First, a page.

Here’s an idea for a miniature wargaming scenario: During WWII, a group of US paratroopers, or British commandos are sent to destroy a V-2 rocket base. Of course, to do this, you’re going to need to add a model of a V-2 rocket to your terrain. This website has a free paper model of a V-2 rocket in 1/32 scale. You could easily rescale it on your computer.
Chris Kemp offers Not Quite Mechanized, a free set of operational level WWII rules. With the great emphasis on skirmish rules these days, it’s refreshing to see a set of large scale rules. Here’s what Chris has to say on why he decided to write an operational level set:
The idea for NQM began in the 1980’s when there was a dearth of fast games that allowed large multiplayer games to flow smoothly with a minimum of fuss. My experience of large cloth-model games at RMA Sandhurst with Dr Paddy Griffith and others, created a yearning to be able to re-create the vast sweep of those games, but with a far less intrusive umpire load. The players would be able to handle all the low-level combat themselves, leaving the umpire(s) free to concentrate on the high level decisions. Oh, and just to make it harder, the game had to be able to handle a couple of players wanting to have a knock-about on a Friday evening. Whether or not I succeeded, you can judge for yourself.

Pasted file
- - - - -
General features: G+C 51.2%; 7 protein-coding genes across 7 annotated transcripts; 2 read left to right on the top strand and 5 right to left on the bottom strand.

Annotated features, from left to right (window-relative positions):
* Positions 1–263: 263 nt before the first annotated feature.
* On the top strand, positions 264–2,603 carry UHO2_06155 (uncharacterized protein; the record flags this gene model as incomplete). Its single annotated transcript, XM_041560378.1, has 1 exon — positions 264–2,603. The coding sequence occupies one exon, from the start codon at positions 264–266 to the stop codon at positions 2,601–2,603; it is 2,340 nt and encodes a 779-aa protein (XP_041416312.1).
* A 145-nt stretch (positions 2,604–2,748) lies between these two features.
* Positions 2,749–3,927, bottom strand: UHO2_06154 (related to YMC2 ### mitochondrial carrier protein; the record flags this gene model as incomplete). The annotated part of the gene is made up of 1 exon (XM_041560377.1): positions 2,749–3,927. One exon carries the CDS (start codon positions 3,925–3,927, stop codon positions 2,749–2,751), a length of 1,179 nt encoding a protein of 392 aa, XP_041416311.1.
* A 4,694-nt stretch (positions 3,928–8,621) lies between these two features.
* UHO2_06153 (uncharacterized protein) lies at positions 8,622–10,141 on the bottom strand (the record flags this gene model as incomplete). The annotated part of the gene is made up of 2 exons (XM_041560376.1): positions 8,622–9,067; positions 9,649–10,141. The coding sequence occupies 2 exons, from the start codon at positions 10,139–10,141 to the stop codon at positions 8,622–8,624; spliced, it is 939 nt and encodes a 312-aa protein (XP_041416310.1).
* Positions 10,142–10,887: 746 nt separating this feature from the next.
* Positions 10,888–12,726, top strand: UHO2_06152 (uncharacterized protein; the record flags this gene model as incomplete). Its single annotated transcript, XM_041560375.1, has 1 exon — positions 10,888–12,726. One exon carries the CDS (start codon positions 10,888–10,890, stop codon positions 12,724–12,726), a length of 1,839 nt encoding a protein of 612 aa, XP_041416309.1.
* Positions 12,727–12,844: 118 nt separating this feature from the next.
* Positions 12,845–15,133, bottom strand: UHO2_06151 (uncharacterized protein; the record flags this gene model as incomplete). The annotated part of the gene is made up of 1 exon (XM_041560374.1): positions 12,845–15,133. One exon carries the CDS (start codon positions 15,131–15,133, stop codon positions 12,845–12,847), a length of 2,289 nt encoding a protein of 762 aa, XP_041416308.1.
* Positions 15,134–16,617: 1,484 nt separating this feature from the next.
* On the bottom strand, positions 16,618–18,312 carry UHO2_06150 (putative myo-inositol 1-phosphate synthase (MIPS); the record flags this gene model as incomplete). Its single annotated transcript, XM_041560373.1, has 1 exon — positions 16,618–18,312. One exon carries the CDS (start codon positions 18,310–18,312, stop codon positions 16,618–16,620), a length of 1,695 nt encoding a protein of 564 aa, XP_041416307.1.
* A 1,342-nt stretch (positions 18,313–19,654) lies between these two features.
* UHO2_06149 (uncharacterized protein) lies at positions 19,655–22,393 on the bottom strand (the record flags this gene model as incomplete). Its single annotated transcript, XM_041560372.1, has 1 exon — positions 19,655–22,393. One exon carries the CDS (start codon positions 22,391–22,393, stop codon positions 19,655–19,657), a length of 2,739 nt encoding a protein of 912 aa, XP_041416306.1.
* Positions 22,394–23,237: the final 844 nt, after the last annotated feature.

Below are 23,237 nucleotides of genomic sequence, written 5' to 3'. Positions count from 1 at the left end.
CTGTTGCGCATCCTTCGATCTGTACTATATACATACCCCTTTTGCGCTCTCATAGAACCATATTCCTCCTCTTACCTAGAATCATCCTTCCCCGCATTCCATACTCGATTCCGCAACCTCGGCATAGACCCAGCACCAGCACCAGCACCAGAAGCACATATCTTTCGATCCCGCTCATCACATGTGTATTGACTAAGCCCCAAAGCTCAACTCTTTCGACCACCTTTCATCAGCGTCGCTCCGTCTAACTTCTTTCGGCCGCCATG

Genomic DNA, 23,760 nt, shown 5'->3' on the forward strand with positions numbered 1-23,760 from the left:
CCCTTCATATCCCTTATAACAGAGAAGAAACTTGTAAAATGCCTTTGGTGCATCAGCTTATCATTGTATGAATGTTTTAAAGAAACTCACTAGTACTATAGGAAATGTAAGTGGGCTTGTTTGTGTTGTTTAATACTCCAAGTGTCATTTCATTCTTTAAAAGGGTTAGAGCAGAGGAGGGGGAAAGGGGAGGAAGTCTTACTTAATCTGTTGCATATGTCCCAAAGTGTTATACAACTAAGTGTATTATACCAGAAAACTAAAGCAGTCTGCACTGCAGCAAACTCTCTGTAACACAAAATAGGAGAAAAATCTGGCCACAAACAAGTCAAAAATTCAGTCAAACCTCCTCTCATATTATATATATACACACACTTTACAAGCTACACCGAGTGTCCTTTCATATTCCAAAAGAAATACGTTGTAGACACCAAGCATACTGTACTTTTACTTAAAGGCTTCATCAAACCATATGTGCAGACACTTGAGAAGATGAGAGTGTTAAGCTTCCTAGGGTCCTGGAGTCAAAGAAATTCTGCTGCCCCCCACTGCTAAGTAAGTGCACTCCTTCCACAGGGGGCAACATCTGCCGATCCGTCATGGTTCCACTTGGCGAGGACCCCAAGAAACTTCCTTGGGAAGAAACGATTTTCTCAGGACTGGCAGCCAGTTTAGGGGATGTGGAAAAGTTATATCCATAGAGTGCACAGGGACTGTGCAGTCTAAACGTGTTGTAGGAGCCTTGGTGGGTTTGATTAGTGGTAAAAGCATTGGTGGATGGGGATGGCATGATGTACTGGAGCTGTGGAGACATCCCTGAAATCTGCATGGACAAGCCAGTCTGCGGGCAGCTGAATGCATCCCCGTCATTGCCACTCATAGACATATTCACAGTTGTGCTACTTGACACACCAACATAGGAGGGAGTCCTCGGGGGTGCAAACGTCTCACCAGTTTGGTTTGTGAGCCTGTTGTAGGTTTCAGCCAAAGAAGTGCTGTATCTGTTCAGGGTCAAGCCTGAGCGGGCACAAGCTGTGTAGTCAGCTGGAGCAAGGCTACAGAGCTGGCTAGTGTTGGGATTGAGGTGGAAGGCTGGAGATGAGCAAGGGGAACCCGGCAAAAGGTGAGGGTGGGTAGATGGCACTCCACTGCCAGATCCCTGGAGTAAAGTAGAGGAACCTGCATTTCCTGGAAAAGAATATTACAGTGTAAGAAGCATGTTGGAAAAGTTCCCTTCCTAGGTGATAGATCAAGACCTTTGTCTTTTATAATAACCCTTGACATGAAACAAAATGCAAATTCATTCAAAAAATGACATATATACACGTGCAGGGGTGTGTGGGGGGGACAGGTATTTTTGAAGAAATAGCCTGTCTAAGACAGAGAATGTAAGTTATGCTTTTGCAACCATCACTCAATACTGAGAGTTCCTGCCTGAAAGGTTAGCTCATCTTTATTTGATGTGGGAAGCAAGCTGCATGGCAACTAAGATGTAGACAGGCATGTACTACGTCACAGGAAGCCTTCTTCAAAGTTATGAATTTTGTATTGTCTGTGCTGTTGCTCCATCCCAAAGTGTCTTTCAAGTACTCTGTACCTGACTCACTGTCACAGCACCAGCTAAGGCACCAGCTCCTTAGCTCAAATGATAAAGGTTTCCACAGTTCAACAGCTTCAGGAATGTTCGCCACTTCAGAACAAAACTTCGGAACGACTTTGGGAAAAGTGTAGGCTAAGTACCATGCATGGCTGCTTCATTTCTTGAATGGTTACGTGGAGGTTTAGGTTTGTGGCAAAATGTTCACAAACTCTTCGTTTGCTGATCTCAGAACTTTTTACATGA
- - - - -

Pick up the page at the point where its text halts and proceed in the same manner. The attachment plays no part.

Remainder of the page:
Mike Cooper has a web page with useful information on World War Two vehicle camouflage. IIt includes text descriptions, as well as a virtual “paint chip” gallery.
Platoon Action is a set of skirmish rules for WWII. The author writes:
Platoon Action is a skirmish-level game of World War II combat. Figure scale is one man to one man; ground scale is not exact, but about 1″ to 5-10 yards. Typically a player might control up to an infantry platoon (three squads of about ten men each; perhaps an HQ section); optionally supported by a few heavy weapons or vehicles. Although there are vehicle rules, it should be noted that these are primarily rules intended for infantry combat.
Hurrah Stalino! is a set of corps to army level rules for the Eastern Front in World War II.